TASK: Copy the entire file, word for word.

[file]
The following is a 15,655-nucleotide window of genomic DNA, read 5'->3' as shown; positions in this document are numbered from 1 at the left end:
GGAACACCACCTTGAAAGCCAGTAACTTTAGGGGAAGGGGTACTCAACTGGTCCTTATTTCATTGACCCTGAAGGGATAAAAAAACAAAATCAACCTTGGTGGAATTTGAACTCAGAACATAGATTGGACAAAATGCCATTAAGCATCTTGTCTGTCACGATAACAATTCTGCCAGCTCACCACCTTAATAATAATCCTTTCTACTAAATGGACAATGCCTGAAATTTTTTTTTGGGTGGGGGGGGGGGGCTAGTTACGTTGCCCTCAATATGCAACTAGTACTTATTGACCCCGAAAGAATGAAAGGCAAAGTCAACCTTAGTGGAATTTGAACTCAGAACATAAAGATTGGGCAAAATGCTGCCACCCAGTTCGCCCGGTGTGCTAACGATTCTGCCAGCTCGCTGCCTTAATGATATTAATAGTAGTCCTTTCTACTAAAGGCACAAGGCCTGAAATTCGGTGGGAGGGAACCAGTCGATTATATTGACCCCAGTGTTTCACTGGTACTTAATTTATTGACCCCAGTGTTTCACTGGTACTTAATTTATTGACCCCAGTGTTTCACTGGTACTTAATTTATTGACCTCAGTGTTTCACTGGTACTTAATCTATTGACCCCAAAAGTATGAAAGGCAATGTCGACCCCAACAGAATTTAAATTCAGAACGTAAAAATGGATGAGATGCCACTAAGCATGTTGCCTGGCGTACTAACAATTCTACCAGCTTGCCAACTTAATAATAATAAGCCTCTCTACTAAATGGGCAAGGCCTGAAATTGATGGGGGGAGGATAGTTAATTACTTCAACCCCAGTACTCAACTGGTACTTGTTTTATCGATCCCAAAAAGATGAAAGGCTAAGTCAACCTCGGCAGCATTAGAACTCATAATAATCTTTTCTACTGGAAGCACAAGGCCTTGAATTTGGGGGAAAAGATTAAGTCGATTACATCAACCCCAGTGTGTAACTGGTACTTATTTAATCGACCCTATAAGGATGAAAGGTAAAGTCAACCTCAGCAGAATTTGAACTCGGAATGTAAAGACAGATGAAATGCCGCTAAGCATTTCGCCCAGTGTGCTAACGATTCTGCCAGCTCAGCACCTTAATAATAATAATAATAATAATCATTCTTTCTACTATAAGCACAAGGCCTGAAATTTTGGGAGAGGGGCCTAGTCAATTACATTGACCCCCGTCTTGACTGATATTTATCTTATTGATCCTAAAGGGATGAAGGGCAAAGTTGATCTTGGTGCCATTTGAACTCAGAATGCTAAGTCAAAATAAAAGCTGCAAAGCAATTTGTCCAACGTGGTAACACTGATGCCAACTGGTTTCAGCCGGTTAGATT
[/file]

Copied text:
The following is a 15,655-nucleotide window of genomic DNA, read 5'->3' as shown; positions in this document are numbered from 1 at the left end:
GGAACACCACCTTGAAAGCCAGTAACTTTAGGGGAAGGGGTACTCAACTGGTCCTTATTTCATTGACCCTGAAGGGATAAAAAAACAAAATCAACCTTGGTGGAATTTGAACTCAGAACATAGATTGGACAAAATGCCATTAAGCATCTTGTCTGTCACGATAACAATTCTGCCAGCTCACCACCTTAATAATAATCCTTTCTACTAAATGGACAATGCCTGAAATTTTTTTTTGGGTGGGGGGGGGGGGCTAGTTACGTTGCCCTCAATATGCAACTAGTACTTATTGACCCCGAAAGAATGAAAGGCAAAGTCAACCTTAGTGGAATTTGAACTCAGAACATAAAGATTGGGCAAAATGCTGCCACCCAGTTCGCCCGGTGTGCTAACGATTCTGCCAGCTCGCTGCCTTAATGATATTAATAGTAGTCCTTTCTACTAAAGGCACAAGGCCTGAAATTCGGTGGGAGGGAACCAGTCGATTATATTGACCCCAGTGTTTCACTGGTACTTAATTTATTGACCCCAGTGTTTCACTGGTACTTAATTTATTGACCCCAGTGTTTCACTGGTACTTAATTTATTGACCTCAGTGTTTCACTGGTACTTAATCTATTGACCCCAAAAGTATGAAAGGCAATGTCGACCCCAACAGAATTTAAATTCAGAACGTAAAAATGGATGAGATGCCACTAAGCATGTTGCCTGGCGTACTAACAATTCTACCAGCTTGCCAACTTAATAATAATAAGCCTCTCTACTAAATGGGCAAGGCCTGAAATTGATGGGGGGAGGATAGTTAATTACTTCAACCCCAGTACTCAACTGGTACTTGTTTTATCGATCCCAAAAAGATGAAAGGCTAAGTCAACCTCGGCAGCATTAGAACTCATAATAATCTTTTCTACTGGAAGCACAAGGCCTTGAATTTGGGGGAAAAGATTAAGTCGATTACATCAACCCCAGTGTGTAACTGGTACTTATTTAATCGACCCTATAAGGATGAAAGGTAAAGTCAACCTCAGCAGAATTTGAACTCGGAATGTAAAGACAGATGAAATGCCGCTAAGCATTTCGCCCAGTGTGCTAACGATTCTGCCAGCTCAGCACCTTAATAATAATAATAATAATAATCATTCTTTCTACTATAAGCACAAGGCCTGAAATTTTGGGAGAGGGGCCTAGTCAATTACATTGACCCCCGTCTTGACTGATATTTATCTTATTGATCCTAAAGGGATGAAGGGCAAAGTTGATCTTGGTGCCATTTGAACTCAGAATGCTAAGTCAAAATAAAAGCTGCAAAGCAATTTGTCCAACGTGGTAACACTGATGCCAACTGGTTTCAGCCGGTTAGATT